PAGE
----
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NEW UPDATES Asean Affairs  30 April 2014  

Bad debts approach $14.6b as economic woes continue

HA NOI - The total bad debt of commercial banks has reached nearly VND308 trillion (US$14.6 billion), accounting for 9.71 per cent of the total outstanding debt, deputy chief inspector of the State Bank of Viet Nam Dao Quang Tinh said on Friday.

He said at a press briefing that the figure had however been revised to VND122 trillion ($5.58 billion), accounting for 3.86 per cent of the total outstanding debt by the end of February after debt restructuring.

He said ongoing economic difficulties had contributed to the figure.

The National Financial Supervisory Commission (NFSC) had said earlier at a seminar that the bad debt was approximately 9 per cent instead of the 15 per cent assessed by the rating agency Moody's.

Vice President Nguyen Quoc Hung of the Viet Nam Asset Management Company (VAMC) said they had purchased VND35 trillion ($1.6 billion) in bad debts so far.

VAMC had to date worked with credit institutions to recover VND420 billion of bad debt, Hung said, adding that the company had made a list in preparation for selling bad debts in the secondary market.

For this, VAMC would classify assets related to the property market, including industrial zones, hospitals, high-rise buildings and offices in Ha Noi, HCM City and Da Nang, Hung said.

Tinh also said at the press briefing that the deposit ratio had risen five times compared to credit growth. As of April 22, credit growth had increased 0.62 per cent over the same period a year earlier, while deposits were up 3.09 per cent. Total liquidity increased 3.93 per cent and the interest rates on deposits fell between 0.5-1.5 per cent. Lending rates for priority industries also fell 1 per cent.

Since the Government launched a VND30 trillion ($1.41 billion) loan package for home-buyers and property developers 10 months ago, commercial banks had signed credit agreements worth VND3,291 trillion ($156 million), of which VND1,894 trillion ($90 million) had been disbursed, it was said at the press briefing.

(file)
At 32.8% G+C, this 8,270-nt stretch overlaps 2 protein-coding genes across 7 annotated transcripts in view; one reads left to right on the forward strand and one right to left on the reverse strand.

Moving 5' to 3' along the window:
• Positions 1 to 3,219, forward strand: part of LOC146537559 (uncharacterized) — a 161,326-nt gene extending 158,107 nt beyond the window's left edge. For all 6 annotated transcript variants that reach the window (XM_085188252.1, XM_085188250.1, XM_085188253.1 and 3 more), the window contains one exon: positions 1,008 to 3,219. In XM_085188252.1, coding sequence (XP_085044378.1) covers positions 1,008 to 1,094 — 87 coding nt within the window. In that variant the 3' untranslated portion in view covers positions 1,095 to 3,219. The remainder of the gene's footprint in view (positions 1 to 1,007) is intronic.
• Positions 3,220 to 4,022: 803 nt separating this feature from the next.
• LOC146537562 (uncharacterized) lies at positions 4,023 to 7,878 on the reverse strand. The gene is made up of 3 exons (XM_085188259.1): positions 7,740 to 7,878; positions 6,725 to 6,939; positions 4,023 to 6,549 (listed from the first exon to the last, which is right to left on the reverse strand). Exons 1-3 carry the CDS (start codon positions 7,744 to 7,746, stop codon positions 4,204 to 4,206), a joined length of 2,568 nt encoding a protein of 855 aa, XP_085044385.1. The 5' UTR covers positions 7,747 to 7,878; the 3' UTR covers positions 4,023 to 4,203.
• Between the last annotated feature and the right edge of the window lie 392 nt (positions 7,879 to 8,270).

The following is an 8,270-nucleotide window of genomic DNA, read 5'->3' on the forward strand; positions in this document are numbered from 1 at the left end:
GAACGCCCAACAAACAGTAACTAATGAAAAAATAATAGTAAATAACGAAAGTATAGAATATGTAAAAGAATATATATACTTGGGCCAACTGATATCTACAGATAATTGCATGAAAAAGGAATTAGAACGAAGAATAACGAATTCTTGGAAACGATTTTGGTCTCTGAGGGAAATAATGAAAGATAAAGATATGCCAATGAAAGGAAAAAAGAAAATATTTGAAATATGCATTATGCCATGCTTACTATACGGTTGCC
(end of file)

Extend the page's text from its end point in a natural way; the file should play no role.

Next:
Two credit packages

The central bank will release two credit packages at preferential interest rates to the fishing and coffee industries.

Accordingly, a VND10 trillion, or US$476.19 million, credit package will be set aside for fisheries at a preferential interest rate of 5 per cent yearly, with a maximum loan term of 10 years.

The credit will allow businesses and fishermen to build new iron hull ships and upgrade old ships for offshore work. The investment is to link the value chain from exploitation of resources, farming to processing, consumption, while sticking to the agriculture restructuring plan approved by the Prime Minister in June last year.

Along with that, the central bank will also prepare a credit package of up to VND12 trillion, or $571.428 million, for replanting of coffee trees in the Central Highlands at preferential interest rates.

In addition, the central bank will coordinate with the Ministry of Agriculture and Rural Development in developing and approving the plan for coffee tree replanting to help farmers get bank loans. — VNS

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This year in Thailand-what next?

AseanAffairs   04 January 2011
By David Swartzentruber      

It is commonplace in journalism to write two types of articles at the transition point between the year that has passed and the New Year. As this writer qualifies as an “old hand” in observing Thailand with a track record dating back 14 years, it is time take a shot at what may unfold in Thailand in 2011.

The first issue that can’t be answered is the health of Thailand’s beloved King Bhumibol, who is now 83 years old. He is the world's longest reigning monarch, but elaborate birthday celebrations in December failed to mask concern over his health. More






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